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T-Mobile Fined $819,000 for Hearing Aid Compatibility Violations

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Released: August 27, 2014
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Federal Communications Commission

FCC 14-128

Before the

Federal Communications Commission

Washington, D.C. 20554

In the Matter of

)

)

T-Mobile USA, Inc., a subsidiary of

)

File No.: EB-SED-13-000093101

T-Mobile US, Inc.

)

)

NAL/Acct. No.: 201232100024

)

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FRN: 0006945950

FORFEITURE ORDER

Adopted: August 26, 2014

Released: August 27, 2014

By the Commission:

I.

INTRODUCTION

1.

We enforce hearing aid compatibility requirements to ensure that consumers with hearing

loss have access to advanced telecommunications services. In adopting the hearing aid compatibility

rules, we underscored the strong and immediate need for such access, stressing that individuals with

hearing loss should not be denied the public safety and convenience benefits of digital wireless

telephony.2 Moreover, the demand for hearing aid-compatible handsets is likely to increase with the

growing reliance on wireless technology and with the increasing median age of our population. Although

our wireless hearing aid compatibility rules have been in place for nearly a decade, T-Mobile USA, Inc.

(T-Mobile or Company), a nationwide wireless carrier, failed to provide the minimum number of hearing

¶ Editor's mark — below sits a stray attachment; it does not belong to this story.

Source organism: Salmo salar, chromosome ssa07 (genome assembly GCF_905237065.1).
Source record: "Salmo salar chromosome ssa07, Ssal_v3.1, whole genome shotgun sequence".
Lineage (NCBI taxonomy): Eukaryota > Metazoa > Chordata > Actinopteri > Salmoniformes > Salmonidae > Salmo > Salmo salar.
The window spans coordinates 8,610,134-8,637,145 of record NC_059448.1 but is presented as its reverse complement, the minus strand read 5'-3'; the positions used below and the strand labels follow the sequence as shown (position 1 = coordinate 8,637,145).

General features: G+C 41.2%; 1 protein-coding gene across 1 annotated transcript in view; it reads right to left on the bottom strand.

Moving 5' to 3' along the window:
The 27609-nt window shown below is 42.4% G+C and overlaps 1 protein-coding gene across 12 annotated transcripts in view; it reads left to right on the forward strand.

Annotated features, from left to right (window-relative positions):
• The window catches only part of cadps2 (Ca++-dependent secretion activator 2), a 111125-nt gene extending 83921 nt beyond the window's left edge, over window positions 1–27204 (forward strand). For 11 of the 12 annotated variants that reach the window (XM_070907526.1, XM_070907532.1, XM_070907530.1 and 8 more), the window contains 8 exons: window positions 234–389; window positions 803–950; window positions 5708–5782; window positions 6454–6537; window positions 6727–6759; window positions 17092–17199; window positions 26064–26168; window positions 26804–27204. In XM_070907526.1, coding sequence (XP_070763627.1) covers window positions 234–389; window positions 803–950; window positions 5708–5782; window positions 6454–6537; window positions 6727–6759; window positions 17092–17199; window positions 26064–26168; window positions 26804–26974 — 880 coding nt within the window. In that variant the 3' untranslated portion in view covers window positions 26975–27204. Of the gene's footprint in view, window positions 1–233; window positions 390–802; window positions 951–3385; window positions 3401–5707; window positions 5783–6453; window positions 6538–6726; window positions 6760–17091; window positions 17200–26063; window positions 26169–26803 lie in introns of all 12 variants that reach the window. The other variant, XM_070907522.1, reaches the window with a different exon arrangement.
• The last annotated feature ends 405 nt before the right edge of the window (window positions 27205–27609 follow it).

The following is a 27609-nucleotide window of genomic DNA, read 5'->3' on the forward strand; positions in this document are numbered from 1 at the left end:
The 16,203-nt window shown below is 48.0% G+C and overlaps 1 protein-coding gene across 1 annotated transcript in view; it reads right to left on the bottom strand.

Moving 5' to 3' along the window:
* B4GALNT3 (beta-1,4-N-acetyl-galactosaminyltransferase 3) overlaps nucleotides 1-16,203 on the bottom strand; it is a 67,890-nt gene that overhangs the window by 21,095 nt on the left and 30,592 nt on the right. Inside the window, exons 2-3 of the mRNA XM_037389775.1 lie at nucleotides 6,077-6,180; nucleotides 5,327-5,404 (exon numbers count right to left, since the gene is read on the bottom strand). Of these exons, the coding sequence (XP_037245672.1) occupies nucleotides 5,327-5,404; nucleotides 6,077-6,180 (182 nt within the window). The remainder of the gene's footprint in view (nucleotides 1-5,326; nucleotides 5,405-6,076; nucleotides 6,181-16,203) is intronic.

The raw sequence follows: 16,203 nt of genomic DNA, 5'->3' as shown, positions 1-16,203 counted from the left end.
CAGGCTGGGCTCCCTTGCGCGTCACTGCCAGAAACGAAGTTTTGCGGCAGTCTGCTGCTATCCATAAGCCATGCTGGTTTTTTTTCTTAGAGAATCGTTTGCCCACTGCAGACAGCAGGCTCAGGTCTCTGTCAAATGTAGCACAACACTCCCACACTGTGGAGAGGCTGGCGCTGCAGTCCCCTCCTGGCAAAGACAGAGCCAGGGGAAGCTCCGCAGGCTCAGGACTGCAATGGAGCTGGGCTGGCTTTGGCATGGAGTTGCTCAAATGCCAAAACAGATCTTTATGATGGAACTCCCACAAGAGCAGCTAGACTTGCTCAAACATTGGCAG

aid-compatible handset models required under the rules during calendar years 2009 and 2010. To that

end, we impose a penalty of $819,000 against T-Mobile, for failing to offer to consumers the required

number of hearing aid-compatible digital wireless handset models for nearly two years.

2.

As discussed below, T-Mobile willfully and repeatedly violated Sections 20.19(c)(2) and

20.19(d)(2) of the Commission’s rules (Rules).3 In response to the Commission’s 2012 Notice of

Apparent Liability for Forfeiture against T-Mobile, the Company does not dispute this failure, but instead

seeks only to reduce the proposed forfeiture.4 We decline to do so.

II.

BACKGROUND

3.

T-Mobile is a Tier I carrier that provides nationwide wireless service over both the

Global System for Mobile Communications (GSM) and Wideband Code Division Multiple Access

(WCDMA) air interfaces. T-Mobile is now the principal operating subsidiary of T-Mobile US, Inc.,

which was formed on April 30, 2013 as a result of the business combination between T-Mobile and

1 The investigation initiated under File No. EB-10-SE-127 was subsequently assigned File No. EB-SED-13-

00009310. Any future correspondence with the Commission concerning this matter should reflect the new case

number.

2 See Section 68.4(a) of the Commission’s Rules Governing Hearing Aid-Compatible Telephones, Report and Order,

18 FCC Rcd 16753, 16755, para. 4 (2003), Erratum, 18 FCC Rcd 18047 (2003) (Hearing Aid Compatibility Order).

3 47 C.F.R. §§ 20.19(c)(2), (d)(2).

4 See T-Mobile USA, Inc., Notice of Apparent Liability for Forfeiture, 27 FCC Rcd 4405 (2012) (T-Mobile NAL);

T-Mobile USA, Inc., Response to Notice of Apparent Liability for Forfeiture (May 14, 2012) (NAL Response) (on

file in EB-SED-13-00009310).